The clasp is designed so that more leather than metal is in contact with your wrist, thus enhancing wearing comfort. In terms of quality, the strap, laboriously hand-sewn, is on a par with the clasp. If you want to change the strap or remove it to clean the side of the case between the lugs, you’ll be pleased to find little slides on the lugs. No tools are required: a bit of force is all that’s needed to move these slides. The crystal and case are also well-crafted. The former, which is cambered and has elaborate faceting along its edges, is made of sapphire even though this material is notoriously difficult to work with. (Until 2009, TAG Heuer used Plexiglas.) The longitudinal curve of the crystal conforms to the curve of the case, which rises higher between the lugs than at the left and right sides. This complex shape is costly to achieve compared with an ordinary inset crystal.
The case has many chamfers and edges. The borders between polished and satin-finished surfaces are very precise. The chrono pushers are highly detailed and distinctively shaped. They are set in bushings that protect them from impacts and give them greater hold, thus minimizing wiggling. The caseback has a round sapphire window and is held in place by screws. There are only four of them, standard for a square or rectangular watch, but they are thick and sturdy. If there were anything to complain about with respect to the case, it perhaps would be the small size of the caseback window. Although there is no compelling technical reason for it, this window is smaller than the movement. The edges of the movement and of the oscillating weight thus remain hidden. Beneath the window, we were nonetheless pleased to discover that TAG Heuer uses the high-quality “premium” version of the SW 300. This quality grade is comparable to the “top” grade of the ETA 2892, which has precision worthy of a COSC certificate but is not sent to COSC to be tested. (The SW 300 has the same specs as the ETA 2892; it was designed to be used as an alternative to that movement.)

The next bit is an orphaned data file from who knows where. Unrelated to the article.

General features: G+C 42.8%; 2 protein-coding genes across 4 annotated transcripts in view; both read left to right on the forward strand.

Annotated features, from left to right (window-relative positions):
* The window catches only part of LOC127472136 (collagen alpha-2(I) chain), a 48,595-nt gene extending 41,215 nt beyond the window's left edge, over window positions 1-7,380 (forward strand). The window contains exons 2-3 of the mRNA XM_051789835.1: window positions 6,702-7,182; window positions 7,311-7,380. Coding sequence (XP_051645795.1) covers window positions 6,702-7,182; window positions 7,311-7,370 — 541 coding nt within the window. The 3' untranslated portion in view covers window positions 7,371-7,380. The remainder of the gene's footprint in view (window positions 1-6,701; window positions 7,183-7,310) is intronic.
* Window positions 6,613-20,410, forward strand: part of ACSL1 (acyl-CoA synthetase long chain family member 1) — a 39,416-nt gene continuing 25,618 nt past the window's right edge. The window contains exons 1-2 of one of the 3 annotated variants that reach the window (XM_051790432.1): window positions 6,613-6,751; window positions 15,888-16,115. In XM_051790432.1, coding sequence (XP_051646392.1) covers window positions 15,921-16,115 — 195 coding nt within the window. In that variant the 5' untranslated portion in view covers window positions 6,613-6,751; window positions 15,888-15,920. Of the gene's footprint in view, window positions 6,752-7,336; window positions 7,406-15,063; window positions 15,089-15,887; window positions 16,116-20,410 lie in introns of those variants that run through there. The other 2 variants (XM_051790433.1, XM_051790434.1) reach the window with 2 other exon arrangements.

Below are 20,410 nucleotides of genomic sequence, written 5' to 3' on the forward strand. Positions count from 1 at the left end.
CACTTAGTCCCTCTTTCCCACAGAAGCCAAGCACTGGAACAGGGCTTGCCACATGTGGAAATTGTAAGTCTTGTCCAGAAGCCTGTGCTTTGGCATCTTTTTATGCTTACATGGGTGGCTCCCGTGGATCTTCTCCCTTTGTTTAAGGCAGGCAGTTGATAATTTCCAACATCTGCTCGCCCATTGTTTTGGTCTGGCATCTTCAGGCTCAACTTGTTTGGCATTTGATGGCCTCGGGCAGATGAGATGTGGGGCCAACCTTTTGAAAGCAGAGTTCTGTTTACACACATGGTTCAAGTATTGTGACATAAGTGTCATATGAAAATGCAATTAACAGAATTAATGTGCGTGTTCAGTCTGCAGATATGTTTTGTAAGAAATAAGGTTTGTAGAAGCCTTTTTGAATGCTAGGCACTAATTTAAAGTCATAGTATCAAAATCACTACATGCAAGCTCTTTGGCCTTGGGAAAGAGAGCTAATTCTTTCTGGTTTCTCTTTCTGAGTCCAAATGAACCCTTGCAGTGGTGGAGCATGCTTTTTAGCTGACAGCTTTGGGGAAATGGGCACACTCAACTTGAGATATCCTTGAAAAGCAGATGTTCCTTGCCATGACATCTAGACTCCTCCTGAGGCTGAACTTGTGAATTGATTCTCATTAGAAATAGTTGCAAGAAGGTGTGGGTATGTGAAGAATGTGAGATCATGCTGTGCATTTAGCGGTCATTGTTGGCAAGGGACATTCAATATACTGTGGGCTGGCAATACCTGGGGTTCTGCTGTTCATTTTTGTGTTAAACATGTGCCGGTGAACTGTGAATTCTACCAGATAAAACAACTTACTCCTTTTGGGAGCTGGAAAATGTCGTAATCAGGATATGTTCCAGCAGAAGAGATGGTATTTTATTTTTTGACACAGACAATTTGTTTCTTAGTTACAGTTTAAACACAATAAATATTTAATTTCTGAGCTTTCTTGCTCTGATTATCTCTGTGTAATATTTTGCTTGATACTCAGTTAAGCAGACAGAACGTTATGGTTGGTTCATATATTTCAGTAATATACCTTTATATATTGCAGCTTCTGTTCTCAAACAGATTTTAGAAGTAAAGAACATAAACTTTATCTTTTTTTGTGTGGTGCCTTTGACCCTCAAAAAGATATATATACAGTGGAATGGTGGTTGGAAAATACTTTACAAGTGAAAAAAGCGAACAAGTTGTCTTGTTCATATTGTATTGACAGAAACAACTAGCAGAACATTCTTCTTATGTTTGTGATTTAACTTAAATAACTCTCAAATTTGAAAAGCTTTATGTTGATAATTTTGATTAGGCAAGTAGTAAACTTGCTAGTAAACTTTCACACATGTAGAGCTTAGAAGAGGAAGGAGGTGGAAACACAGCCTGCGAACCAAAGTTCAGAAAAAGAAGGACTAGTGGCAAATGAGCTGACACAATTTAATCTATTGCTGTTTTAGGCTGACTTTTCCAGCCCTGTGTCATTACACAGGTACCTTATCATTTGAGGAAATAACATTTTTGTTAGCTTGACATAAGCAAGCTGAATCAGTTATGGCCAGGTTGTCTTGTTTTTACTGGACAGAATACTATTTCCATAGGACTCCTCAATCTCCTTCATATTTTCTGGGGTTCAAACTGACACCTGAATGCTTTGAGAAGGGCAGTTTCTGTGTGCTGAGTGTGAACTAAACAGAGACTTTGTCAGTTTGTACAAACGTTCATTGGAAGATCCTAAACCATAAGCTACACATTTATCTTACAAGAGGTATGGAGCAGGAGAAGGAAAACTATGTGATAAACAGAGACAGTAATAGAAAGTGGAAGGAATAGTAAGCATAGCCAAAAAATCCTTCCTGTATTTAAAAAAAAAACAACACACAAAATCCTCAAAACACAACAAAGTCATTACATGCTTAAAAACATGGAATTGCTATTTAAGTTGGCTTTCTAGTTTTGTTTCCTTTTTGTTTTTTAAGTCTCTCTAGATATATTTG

The chronograph module, which is on the dial side of the movement and hence concealed, relies on the simple but effective cam method of switching, which we’re familiar with from ETA’s workhorse 7750. The chronograph works via vertical coupling, which prevents spasmodic jumping of the chronograph seconds hand when the stopwatch function starts. The watch’s running behavior was basically good. On the wrist and on the timing machine, with and without the chronograph running, the average daily gain was about three seconds. The amplitude scarcely declined when the chronograph was switched on, which leads us to conclude that all the working surfaces in the chronograph module are well crafted. We discovered a maximum difference of 11 seconds among the various positions in ordinary operation and 12 seconds with the chronograph switched on. That’s why the watch earned only six points in the “rate results” category. The low daily gain and stable amplitude would otherwise have earned the watch a perfect 10.
The dial’s legibility is also a drawback. The easiest display to read is the minutes counter at 9 o’clock (its hand runs continually rather than jumping forward once a minute). The main dial achieves its very successful retro and auto-racing look by eliminating numerals to mark the hours and minutes, but this makes the watch harder to read. Furthermore, the contrast between the luminous areas on the center-mounted hands and the mostly pale dial is very weak. The luminous material is applied sparingly and glows only dimly in the dark. And the running seconds subdial is confusing because it has so many markers. Poor legibility won’t dissuade fans of mechanical timekeeping who have taken a shine to this smartly styled watch. The watch’s price, $8,100, is high, but not too high given the watch’s expensive movement, its high quality and its good looks.